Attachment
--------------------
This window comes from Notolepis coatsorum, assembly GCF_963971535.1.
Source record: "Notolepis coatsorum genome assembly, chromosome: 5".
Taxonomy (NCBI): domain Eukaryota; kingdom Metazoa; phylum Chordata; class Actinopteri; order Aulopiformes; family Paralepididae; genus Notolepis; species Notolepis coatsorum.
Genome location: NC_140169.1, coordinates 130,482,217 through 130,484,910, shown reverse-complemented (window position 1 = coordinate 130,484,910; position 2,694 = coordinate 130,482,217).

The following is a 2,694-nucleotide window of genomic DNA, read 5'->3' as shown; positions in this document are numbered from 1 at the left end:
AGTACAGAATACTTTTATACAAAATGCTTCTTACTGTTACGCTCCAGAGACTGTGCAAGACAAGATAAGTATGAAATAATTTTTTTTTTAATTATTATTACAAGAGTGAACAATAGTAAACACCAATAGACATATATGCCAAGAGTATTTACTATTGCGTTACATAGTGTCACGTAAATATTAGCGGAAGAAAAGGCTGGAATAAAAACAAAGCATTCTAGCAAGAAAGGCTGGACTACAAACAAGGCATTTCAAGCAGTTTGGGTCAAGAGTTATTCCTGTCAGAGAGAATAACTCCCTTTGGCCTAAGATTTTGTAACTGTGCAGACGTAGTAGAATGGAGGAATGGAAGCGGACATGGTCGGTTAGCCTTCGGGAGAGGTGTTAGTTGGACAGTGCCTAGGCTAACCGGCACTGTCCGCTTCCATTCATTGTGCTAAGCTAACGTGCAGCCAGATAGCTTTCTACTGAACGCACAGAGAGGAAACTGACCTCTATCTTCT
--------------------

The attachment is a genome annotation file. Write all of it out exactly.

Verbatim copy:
This window comes from Notolepis coatsorum, assembly GCF_963971535.1.
Source record: "Notolepis coatsorum genome assembly, chromosome: 5".
Taxonomy (NCBI): domain Eukaryota; kingdom Metazoa; phylum Chordata; class Actinopteri; order Aulopiformes; family Paralepididae; genus Notolepis; species Notolepis coatsorum.
Genome location: NC_140169.1, coordinates 130,482,217 through 130,484,910, shown reverse-complemented (window position 1 = coordinate 130,484,910; position 2,694 = coordinate 130,482,217).

The following is a 2,694-nucleotide window of genomic DNA, read 5'->3' as shown; positions in this document are numbered from 1 at the left end:
AGTACAGAATACTTTTATACAAAATGCTTCTTACTGTTACGCTCCAGAGACTGTGCAAGACAAGATAAGTATGAAATAATTTTTTTTTTAATTATTATTACAAGAGTGAACAATAGTAAACACCAATAGACATATATGCCAAGAGTATTTACTATTGCGTTACATAGTGTCACGTAAATATTAGCGGAAGAAAAGGCTGGAATAAAAACAAAGCATTCTAGCAAGAAAGGCTGGACTACAAACAAGGCATTTCAAGCAGTTTGGGTCAAGAGTTATTCCTGTCAGAGAGAATAACTCCCTTTGGCCTAAGATTTTGTAACTGTGCAGACGTAGTAGAATGGAGGAATGGAAGCGGACATGGTCGGTTAGCCTTCGGGAGAGGTGTTAGTTGGACAGTGCCTAGGCTAACCGGCACTGTCCGCTTCCATTCATTGTGCTAAGCTAACGTGCAGCCAGATAGCTTTCTACTGAACGCACAGAGAGGAAACTGACCTCTATCTTCT